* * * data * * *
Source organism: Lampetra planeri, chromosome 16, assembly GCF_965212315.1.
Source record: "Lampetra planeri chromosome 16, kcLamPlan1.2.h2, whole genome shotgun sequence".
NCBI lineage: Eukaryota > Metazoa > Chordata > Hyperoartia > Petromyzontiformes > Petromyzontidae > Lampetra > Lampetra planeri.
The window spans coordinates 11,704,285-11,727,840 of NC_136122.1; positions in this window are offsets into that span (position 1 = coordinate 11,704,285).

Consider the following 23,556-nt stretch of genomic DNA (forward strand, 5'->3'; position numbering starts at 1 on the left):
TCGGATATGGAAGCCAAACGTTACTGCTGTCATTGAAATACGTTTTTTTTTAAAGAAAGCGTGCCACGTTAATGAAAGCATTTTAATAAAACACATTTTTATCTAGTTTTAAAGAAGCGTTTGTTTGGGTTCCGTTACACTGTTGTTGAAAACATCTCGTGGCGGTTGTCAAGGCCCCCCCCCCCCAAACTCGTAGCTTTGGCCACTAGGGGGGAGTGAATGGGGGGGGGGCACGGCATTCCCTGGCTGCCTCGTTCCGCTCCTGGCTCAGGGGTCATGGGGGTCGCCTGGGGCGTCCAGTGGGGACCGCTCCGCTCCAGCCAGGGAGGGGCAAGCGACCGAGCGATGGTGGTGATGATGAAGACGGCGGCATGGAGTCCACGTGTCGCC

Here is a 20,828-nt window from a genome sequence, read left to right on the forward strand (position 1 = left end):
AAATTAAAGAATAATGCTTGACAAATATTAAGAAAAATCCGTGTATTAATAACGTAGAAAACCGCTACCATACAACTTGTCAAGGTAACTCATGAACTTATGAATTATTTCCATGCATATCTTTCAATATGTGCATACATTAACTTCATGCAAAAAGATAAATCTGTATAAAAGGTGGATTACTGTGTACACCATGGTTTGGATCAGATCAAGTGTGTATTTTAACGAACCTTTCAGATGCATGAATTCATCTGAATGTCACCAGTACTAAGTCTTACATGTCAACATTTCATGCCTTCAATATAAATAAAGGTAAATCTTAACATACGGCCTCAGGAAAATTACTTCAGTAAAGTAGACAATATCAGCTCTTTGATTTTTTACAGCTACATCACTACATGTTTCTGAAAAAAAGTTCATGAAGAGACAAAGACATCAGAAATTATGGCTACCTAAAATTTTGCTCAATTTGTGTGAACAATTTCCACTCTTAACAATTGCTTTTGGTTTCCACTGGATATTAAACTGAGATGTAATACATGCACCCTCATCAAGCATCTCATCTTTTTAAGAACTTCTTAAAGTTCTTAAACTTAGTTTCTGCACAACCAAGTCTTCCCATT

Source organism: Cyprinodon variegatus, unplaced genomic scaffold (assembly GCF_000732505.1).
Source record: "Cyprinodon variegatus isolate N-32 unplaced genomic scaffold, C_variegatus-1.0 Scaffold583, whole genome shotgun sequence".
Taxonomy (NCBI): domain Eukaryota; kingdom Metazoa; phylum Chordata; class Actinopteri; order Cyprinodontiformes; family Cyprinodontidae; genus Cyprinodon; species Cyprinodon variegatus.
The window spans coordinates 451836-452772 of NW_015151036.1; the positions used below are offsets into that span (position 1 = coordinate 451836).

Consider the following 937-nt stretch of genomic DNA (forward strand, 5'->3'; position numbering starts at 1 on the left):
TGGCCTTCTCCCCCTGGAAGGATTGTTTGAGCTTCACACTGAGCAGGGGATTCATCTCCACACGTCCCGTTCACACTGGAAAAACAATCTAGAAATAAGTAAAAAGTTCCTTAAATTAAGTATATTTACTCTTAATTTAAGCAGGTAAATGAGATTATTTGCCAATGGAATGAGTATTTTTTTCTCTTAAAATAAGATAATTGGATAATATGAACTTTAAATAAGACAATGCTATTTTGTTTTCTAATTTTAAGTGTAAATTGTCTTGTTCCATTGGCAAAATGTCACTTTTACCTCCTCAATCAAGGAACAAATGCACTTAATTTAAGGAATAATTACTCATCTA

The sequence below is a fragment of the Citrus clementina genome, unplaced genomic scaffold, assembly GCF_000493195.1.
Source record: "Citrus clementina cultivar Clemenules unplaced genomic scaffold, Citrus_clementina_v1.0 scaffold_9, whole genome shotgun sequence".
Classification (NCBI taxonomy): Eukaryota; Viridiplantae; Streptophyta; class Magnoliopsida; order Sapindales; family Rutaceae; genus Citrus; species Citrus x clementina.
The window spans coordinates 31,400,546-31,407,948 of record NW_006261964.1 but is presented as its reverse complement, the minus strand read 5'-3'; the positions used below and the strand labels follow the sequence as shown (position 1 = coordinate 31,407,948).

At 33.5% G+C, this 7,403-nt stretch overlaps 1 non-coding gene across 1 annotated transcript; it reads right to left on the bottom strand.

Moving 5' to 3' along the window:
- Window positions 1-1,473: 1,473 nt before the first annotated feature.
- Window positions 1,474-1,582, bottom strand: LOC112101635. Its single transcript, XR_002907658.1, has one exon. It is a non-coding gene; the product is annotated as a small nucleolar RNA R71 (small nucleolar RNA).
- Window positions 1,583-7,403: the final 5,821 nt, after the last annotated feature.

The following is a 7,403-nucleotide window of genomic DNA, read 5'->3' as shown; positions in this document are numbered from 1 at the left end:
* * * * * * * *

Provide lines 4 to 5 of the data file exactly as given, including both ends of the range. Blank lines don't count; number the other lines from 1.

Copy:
The window spans coordinates 11,704,285-11,727,840 of NC_136122.1; positions in this window are offsets into that span (position 1 = coordinate 11,704,285).

Consider the following 23,556-nt stretch of genomic DNA (forward strand, 5'->3'; position numbering starts at 1 on the left):